In the 1990s the American journalist Thomas Frank showed how, after the Cold War, businesses began to present themselves as nonconformist in both vibe and values, aided by the development of market segmentation and brand image. Drinks companies such as Dr Pepper and Pepsi vied to exhibit vague but marketable insurgent values with, for example, the use of rock music in their ads. 7-Up even went so far as to try to distinguish itself as an “uncola” of dissent against established soda conventions.
But what does co-option mean now? It’s not just ad men who remake the arcane materials of hipness and ideas that used to be threatening to establishment politics. So do editors, journalists and content creators, who have grown more responsive to progressive consciousness since 2020, when, in the year of Black Lives Matter, media organisations embraced a kind of corporate-activist concern over antiracism, diversity and conscious consumerism. Some of BLM’s ideas were deeply challenging – prison abolition, defunding the police – but its political victories were more amorphous. As the post-BLM malaise lingers, the language of dissidence prevails in social media copy, headlines and content. Capitalism is both absorbent and ghoulish.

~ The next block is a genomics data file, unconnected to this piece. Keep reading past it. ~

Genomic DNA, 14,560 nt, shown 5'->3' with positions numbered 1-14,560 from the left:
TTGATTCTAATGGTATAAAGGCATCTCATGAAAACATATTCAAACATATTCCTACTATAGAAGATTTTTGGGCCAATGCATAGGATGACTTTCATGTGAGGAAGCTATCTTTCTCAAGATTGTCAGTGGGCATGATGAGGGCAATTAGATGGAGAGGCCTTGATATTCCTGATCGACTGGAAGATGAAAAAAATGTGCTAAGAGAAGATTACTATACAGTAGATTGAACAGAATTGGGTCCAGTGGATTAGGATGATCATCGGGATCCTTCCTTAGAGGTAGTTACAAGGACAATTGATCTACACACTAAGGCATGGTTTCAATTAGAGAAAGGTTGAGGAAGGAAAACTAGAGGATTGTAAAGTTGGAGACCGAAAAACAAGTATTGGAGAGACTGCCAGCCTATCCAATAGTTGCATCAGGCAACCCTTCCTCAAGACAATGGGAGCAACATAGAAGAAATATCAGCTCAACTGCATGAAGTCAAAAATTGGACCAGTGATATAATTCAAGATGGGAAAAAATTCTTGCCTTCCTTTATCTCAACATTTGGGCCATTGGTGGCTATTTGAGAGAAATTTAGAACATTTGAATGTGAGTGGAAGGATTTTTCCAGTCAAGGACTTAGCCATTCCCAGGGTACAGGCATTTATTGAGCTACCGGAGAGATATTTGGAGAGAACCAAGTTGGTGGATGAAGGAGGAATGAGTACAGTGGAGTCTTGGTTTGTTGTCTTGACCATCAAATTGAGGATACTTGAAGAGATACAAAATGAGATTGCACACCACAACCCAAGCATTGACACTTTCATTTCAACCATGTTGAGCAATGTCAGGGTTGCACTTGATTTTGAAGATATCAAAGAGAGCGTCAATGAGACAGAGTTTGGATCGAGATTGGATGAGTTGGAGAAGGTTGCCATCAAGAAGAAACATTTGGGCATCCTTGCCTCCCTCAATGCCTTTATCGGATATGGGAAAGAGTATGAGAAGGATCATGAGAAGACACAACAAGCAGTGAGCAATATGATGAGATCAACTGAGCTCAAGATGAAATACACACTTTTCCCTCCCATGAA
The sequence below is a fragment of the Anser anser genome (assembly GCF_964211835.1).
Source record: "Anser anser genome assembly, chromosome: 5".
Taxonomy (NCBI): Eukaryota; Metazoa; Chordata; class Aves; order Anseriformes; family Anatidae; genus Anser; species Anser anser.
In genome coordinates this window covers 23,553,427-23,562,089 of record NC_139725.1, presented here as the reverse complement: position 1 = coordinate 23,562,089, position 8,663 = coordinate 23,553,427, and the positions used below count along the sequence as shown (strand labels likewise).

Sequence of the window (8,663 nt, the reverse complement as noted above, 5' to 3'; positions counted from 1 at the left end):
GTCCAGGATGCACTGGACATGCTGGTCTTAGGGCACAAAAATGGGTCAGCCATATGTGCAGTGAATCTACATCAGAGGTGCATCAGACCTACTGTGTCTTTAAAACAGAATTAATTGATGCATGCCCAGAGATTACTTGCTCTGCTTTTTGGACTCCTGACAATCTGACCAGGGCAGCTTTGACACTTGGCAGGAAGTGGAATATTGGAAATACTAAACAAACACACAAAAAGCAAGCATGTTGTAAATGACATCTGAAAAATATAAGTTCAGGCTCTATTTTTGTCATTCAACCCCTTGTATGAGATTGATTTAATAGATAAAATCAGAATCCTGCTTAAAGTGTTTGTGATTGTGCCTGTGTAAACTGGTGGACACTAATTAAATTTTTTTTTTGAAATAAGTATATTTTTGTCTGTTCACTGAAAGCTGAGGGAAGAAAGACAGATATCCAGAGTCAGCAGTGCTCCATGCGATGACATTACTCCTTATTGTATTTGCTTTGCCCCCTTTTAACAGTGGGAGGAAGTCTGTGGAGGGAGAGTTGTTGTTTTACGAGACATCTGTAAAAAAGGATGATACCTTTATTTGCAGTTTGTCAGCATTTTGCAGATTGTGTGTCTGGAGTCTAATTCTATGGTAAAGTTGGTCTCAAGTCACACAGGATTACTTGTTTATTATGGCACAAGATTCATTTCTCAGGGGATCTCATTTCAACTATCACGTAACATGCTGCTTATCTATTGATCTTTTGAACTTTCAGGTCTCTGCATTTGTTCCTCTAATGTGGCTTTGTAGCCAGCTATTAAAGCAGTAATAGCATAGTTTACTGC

In the unbecoming scramble for digital subscriptions and clicks, media organisations have become brands, too. Much content in digital and social media thrives on the fact that it’s easier to be a conscious consumer than it is to be an effective community organiser. The Guardian’s lifestyle section provides shopper’s guides to synthetic fabrics. Stylist.co.uk claims that Barbie “is set to consolidate Barbie’s new era as a feminist icon”. Vice’s fashion magazine i-D ran a story on a new collection by the Italian megabrand Moncler that will apparently “humanise luxury” clothing with jackets priced at £1,340. Highsnobiety’s new beauty section promises to “champion unconventional ideologies of beauty” while expanding into an e-commerce platform. All the while, consumption is presented as subversive because it promises both individuality and relief from what the trend forecaster K-Hole calls the “depressing” reality of “wars, famine, poverty, [and] global warming”. It’s not just that subversiveness has metastasised into a raft of new commercial fantasies and products; the idea being promoted by media titles is that brand culture is good for us. In our cultural consumption, the exhibitions we attend, the shows we binge and the consumables we buy, we are encouraged to entertain the notion that we can live out radical ideals.